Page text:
That said, I won't be walking as part of the march. Instead, I will be rolling my wheelchair through the streets of Denver, surrounded by family and friends, as we call for laws that protect our communities -- rather than the gun lobby.
This march is personal for me because, nearly eight years ago, I was shot
in a drive-by shooting while standing outside my high school. The bullet that remains lodged in my spinal cord has paralyzed the lower half of my body.
I was 16 years old at the time and in my junior year at Aurora Central High School. I had just finished my last class of the day and was in a rush to go home and get my new Australian shepherd puppy, Barbie, so I could show her off to all my friends. She was so small, she fit in the front pocket of my sweater.
As my friends and I were hanging out, playing with the puppy outside of our school, a black car suddenly made a U-turn and headed straight toward us. As we all scattered to get out of the way, I remember hearing the gunshot -- and then I blacked out.
I woke up on the ground, my ears ringing, unable to move my head or any of my body. I could only see my friends running around, and I heard someone scream my name. I felt my puppy shaking in the front pocket of my sweatshirt.
But I couldn't feel my legs. My vision was blurry. That's when my friend picked me up, threw me over his shoulder and drove me to the hospital. In and out of consciousness during that car ride, I was terrified. I gasped to my friend, "I'm going to die."
I woke up again in a hospital room, with braces around my neck and chest, an oxygen tube in my nose and several IVs in my arm. Later, doctors came in and told me I would probably never walk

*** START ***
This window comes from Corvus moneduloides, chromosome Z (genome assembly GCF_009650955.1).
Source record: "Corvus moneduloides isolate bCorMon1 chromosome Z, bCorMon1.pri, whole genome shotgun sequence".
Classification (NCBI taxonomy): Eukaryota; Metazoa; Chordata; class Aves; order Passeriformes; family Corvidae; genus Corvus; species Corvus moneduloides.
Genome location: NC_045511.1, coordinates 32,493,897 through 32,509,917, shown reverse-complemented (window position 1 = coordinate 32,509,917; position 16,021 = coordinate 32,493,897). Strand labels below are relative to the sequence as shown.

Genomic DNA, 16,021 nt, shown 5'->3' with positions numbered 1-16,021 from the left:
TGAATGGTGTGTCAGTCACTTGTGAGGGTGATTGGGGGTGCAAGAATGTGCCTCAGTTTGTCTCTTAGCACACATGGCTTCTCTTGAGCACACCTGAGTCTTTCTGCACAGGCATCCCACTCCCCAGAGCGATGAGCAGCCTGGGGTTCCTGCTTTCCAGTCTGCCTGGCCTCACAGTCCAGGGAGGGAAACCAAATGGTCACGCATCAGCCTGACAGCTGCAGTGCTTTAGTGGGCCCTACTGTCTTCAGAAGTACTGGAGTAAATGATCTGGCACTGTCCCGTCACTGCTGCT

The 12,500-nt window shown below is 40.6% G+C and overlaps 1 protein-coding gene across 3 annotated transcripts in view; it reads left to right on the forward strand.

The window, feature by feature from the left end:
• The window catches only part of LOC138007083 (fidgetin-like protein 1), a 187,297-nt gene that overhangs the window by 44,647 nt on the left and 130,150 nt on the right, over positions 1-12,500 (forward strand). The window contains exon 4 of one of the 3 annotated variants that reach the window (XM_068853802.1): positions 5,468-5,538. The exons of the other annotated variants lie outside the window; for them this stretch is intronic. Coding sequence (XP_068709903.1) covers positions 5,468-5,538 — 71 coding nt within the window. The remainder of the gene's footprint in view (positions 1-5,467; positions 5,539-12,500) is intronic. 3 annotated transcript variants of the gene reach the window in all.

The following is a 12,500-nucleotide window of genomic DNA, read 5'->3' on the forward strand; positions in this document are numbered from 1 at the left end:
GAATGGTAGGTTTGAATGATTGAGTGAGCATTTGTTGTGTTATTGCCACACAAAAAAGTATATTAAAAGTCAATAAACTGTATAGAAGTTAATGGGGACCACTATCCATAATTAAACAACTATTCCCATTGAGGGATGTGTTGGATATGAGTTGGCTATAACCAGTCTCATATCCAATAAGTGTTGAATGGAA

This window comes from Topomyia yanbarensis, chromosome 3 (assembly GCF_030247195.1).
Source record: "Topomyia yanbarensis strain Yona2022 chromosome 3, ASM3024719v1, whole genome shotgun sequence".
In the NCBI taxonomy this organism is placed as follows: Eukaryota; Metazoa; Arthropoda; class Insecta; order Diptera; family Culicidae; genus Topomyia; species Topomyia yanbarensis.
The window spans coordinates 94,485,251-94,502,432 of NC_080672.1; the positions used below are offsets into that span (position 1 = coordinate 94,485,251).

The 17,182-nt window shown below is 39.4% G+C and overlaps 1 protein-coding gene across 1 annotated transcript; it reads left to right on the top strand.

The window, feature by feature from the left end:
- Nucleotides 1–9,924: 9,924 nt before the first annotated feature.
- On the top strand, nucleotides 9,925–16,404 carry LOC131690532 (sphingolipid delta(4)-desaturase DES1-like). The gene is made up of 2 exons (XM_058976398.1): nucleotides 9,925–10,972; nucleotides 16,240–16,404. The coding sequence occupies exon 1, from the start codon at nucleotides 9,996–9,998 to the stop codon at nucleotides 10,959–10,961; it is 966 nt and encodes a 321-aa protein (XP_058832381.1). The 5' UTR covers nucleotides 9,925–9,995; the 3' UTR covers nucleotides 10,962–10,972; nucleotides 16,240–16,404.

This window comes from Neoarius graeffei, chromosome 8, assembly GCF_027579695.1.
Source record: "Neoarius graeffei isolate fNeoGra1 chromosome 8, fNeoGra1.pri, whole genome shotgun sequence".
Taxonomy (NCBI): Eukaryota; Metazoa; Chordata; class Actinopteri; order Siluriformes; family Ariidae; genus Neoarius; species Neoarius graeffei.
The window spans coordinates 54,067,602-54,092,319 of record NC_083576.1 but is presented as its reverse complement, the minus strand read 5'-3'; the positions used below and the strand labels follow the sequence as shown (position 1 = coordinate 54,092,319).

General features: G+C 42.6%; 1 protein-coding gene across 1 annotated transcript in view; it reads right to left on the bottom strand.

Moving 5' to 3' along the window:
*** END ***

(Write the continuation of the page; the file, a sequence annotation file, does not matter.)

again. Not one moment goes by where I don't wish I could walk.
At the trial, prosecutors implied
that I had simply been in the wrong place at the wrong time. The shooter had been trying to hit people believed to be from a rival gang, who were near where I was standing, but mistakenly hit me instead.
All this to say that while I may not be able to physically stand on my own anymore, I'm raising my voice because this country -- and our lawmakers, specifically -- need to understand how gun violence affects young people and families in communities all across America.
Too often we see headlines about tragic events at churches, concerts and schools like mine -- be it Charleston, South Carolina; Las Vegas; Parkland, Florida; or elsewhere. But eventually the cameras and reporters leave, and survivors like me must carry on. But we grow frustrated, particularly as we see such little action from our local, state and federal legislators.
This time, I believe the tide has turned -- thanks in large part to students around the country who refuse to take no for an answer. These students are schooling their senators on national television and standing up to the "almighty" and dangerous gun lobby. They are strengthening gun control reform legislation and holding the powerful to account.
On Saturday, I will carry the sign that I've kept hanging on the wall in my room for six years. It's a memento from the various rallies and hearings I've attended over the years, while advocating for gun violence prevention in Colorado.
It reads, "Let Us Live."